depressed corners of the mouth have to be surgically
stretched or lined with certain tissues. Since all biologi-
cal tissues such as fat, dermis, collagen, and even bone,
cartilage, or tendon will be resorbed at sites where they
are not naturally formed, synthetic biomaterials have to
be used for permanent leveling. Silicone granules (Bio-
plastique) are known to cause granulomas (1) because of
their irregular surface and accumulation of electrical
charges. Goretex (SAM-facial implant) has an excellent
biocompatibility and seems good for lip augmentation
(11). However, larger pieces placed under nasolabial
folds will eventually show their margins and may need to
be trimmed or removed. Silicone fluid, (6) although eas-
Presented at the New York City Biennial ISAPS Congress,
September 1995.
Correspondence to Prof. Dr. G. Lemperle at Frankfurt Clinic
for Plastic and Reconstructive Surgery, Finkenhofstr. 15, D-
60322 Frankfurt am Main, Federal Republic of Germany
Fig. 1. Cross-section through a nasolabial fold showed normal
thickness of epidermis, but diminished thickness of dermis to
of its normal thickness.
Aesth. Plast. Surg. 22:356–365, 1998
© 1998 Springer-Verlag New York Inc.
ily and effectively applied beneath wrinkles, may even-
tually cause chronic inflammation or migration (4).
Therefore, when collagen preparations were intro-
duced in 1982, we envisioned a nonresorbable material
in powder form which could be added to the collagen
solution as a mean to be implanted (13). For more than
100 years collagen has been used in surgery in the form
of catgut to be resorbed during the wound healing pro-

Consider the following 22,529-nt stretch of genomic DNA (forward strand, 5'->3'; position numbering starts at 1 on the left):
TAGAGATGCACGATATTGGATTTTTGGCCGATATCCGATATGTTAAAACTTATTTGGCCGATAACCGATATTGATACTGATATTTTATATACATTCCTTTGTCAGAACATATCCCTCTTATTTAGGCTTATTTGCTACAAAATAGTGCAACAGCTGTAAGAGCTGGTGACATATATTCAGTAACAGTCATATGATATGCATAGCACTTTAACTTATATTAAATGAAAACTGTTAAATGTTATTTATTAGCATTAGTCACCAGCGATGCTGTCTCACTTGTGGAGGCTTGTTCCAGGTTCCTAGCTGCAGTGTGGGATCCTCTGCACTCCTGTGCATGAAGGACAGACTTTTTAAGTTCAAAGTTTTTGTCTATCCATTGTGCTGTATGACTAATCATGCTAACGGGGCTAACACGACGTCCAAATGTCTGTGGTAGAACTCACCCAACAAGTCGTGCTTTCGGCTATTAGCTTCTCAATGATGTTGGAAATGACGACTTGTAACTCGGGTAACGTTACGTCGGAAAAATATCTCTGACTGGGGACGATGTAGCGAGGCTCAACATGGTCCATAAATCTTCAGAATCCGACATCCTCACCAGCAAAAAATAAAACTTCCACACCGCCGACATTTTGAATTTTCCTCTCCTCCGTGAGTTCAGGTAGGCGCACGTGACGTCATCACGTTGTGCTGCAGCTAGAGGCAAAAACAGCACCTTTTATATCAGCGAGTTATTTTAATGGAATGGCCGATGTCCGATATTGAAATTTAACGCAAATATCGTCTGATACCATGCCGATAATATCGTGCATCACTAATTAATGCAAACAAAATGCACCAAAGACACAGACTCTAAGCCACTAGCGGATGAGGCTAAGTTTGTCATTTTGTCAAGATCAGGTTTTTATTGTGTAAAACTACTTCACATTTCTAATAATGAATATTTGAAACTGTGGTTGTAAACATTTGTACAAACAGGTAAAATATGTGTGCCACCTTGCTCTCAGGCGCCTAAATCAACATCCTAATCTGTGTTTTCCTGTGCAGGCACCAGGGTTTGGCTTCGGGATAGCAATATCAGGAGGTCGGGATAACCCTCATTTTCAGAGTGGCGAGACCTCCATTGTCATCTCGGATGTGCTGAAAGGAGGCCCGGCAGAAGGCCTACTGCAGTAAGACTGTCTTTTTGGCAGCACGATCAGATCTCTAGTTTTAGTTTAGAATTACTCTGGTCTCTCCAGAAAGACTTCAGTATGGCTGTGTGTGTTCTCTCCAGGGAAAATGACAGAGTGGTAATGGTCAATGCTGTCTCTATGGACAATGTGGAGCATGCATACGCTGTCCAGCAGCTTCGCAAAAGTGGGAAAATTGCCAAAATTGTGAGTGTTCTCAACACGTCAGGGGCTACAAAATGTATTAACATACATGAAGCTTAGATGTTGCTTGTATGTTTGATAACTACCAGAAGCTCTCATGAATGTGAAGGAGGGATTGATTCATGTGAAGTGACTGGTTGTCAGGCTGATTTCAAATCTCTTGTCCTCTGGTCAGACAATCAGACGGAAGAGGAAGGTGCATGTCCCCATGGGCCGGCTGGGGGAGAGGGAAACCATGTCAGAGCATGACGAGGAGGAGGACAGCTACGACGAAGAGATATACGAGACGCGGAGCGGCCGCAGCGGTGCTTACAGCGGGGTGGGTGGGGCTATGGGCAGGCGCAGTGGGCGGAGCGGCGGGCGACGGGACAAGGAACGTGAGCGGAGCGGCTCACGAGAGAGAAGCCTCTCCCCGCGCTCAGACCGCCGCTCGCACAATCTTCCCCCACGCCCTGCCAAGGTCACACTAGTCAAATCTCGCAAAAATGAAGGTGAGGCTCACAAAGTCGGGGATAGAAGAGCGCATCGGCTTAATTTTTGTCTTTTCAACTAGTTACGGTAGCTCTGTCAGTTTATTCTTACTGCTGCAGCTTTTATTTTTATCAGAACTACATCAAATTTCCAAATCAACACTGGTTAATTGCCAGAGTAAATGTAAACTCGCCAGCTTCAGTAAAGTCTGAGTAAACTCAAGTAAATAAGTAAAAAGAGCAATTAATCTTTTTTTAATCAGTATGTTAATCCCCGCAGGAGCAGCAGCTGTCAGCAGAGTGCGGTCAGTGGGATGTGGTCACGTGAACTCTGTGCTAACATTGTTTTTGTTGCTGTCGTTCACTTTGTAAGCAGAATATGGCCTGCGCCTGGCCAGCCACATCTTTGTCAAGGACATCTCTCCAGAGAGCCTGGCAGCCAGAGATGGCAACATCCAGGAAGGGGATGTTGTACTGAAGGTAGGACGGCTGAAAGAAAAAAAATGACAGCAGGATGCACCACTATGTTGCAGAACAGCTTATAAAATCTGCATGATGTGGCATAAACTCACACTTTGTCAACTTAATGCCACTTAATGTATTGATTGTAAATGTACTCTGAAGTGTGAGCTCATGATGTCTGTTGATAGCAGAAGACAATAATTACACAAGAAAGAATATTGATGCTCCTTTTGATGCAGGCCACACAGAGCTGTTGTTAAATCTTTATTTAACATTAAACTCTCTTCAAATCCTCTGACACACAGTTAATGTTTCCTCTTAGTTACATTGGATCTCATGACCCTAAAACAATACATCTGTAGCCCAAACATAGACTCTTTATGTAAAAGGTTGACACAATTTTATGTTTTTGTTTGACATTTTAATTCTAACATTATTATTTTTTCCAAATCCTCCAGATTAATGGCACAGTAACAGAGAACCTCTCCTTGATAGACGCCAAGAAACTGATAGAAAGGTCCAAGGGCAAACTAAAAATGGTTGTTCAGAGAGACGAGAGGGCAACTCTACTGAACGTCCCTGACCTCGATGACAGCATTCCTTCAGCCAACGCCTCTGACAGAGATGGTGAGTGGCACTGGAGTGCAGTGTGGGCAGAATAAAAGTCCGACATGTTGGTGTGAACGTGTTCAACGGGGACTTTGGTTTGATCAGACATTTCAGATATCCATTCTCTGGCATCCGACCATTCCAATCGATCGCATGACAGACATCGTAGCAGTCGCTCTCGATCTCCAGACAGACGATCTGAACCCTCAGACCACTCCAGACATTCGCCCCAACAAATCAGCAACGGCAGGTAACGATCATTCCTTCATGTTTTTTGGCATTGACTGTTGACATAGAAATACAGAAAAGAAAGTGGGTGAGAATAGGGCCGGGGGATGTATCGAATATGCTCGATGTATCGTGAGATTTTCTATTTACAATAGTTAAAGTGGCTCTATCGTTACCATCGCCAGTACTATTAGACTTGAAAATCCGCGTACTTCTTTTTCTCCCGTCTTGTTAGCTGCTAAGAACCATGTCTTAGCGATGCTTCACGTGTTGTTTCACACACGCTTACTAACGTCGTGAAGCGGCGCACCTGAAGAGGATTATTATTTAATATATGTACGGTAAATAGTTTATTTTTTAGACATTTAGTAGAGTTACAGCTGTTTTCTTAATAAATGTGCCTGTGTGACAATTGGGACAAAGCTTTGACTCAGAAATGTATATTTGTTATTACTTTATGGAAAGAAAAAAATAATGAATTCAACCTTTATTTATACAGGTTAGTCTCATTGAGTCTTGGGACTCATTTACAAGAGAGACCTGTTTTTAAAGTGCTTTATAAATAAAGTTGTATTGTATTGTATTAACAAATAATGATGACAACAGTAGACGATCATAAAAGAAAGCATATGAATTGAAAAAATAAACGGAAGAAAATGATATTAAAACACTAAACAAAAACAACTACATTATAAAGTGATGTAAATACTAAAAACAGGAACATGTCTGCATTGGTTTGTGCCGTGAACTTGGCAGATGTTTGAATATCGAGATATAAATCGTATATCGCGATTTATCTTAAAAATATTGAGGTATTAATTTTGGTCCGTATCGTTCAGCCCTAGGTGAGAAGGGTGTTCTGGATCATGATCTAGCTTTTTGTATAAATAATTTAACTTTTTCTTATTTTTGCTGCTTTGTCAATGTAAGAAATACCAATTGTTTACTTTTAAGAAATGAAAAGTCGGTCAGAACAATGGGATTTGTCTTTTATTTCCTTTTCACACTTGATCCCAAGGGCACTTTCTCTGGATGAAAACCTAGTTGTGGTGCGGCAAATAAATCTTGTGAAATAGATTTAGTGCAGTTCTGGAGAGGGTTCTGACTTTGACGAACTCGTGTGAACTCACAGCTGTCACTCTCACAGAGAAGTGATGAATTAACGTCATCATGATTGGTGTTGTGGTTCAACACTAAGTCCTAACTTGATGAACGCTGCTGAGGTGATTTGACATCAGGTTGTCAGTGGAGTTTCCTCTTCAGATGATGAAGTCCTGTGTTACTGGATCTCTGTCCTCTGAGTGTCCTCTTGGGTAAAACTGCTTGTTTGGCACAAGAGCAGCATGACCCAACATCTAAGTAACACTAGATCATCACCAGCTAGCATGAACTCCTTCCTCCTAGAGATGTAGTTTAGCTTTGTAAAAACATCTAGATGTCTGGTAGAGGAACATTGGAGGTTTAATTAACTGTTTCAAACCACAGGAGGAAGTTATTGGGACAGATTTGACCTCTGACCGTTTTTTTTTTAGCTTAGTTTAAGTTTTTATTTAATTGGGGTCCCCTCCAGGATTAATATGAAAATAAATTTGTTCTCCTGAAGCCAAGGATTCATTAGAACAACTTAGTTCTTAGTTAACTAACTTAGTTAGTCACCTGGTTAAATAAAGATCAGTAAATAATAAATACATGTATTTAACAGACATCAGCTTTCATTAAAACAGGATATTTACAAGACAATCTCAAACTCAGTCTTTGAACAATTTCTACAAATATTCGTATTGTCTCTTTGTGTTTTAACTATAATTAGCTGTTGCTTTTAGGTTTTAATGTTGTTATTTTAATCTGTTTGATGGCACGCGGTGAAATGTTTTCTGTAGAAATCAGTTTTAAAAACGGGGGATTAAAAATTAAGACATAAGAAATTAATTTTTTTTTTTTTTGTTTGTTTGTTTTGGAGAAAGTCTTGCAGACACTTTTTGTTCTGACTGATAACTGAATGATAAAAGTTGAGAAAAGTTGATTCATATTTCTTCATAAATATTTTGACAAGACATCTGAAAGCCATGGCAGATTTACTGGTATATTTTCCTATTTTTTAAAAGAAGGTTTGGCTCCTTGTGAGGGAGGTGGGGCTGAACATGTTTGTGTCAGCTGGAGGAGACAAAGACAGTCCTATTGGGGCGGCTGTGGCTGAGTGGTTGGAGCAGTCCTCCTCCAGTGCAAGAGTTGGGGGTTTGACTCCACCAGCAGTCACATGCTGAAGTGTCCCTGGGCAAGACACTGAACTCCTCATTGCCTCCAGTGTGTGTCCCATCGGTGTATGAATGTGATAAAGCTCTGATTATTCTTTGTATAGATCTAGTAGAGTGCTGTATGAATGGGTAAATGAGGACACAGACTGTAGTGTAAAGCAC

cess. Implanted under wrinkles and folds, it resorbs
within 4 weeks to 4 months depending on the single
volume (2). Among the various injectable biomaterials in
powder form which have been in use for many decades,
Polymethyl-metacrylate- (PMMA) microspheres used as
bone cement (Palacos) showed the least number of tissue
reactions during animal experiments (13).
Artecoll (14) consists of 25% microspheres of 30–40
m diameter (Fig. 2) suspended in 75% atelocollagen
(Resoplast). The collagen is phagocytized by macro-
phages within 1–4 months. In the same period of time,
each single microsphere is encapsulated with collagen
fibers secreted by the body’s own fibroblasts (Fig. 3).
The microspheres serve merely as a stimulus for connec-
tive tissue formation. The amount of connective tissue
depends on the individual’s typical scar formation, but
appears to be closely related to the prior content of bo-
vine atelocollagen, e.g., 75% (Fig. 4).
Artecoll (Rofil Medical International, Breda, The Neth-
erlands) isa1in3suspension of Polymethyl-metacrylate
(PMMA)-microspheres of 30–40 m diameter in a 3.5%
collagen solution. Atelocollagen (Resoplast, Rofil) is de-
rived from the hide of calves from a pharmaceutical herd
in southern Germany, fed solely with milk and grass. No
feed additives such as animal meal are used, and no
foreign cattle are brought into this herd. Therefore, this
herd is absolutely free of Bovine Spongiforme Enceph-
alopathy (BSE). Furthermore, during the manufacturing
process, the collagen is subjected to a viral inactivation
procedure by treatment with 1N-sodium hydroxide for 1
h at 20°C. This method is internationally recognized not
only for the complete inactivation of BSE causative
agents, but also for a multitude of other viruses, which
cannot be detected by routine testing methods. Removal
of the immunizing endings of the molecule guarantees
low antigenicity of the atelocollagen. Filtration through
0.2-m pores removes any possible bacteria.
German collagen has been tested in a controlled study
on the left forearm of 200 patients. Except from short-
lasting redness in six patients, no allergic reactions of the
acute or late type were observed. One patient who had
been allergic to Zyderm 10 years earlier showed an acute
allergic reaction to Resoplast as well.
The uniformity of the microspheres is achieved by a
complicated process of straining. An ultrasound-bath re-
moves all dust and irregular particles from the micro-
spheres. Washing in Tween 80 makes the microspheres
suspendable in the watery collagen solution. Lidocaine
0.3% is added in order to diminish pain after implanta-
tion. The gel state of the PMMA-collagen suspension is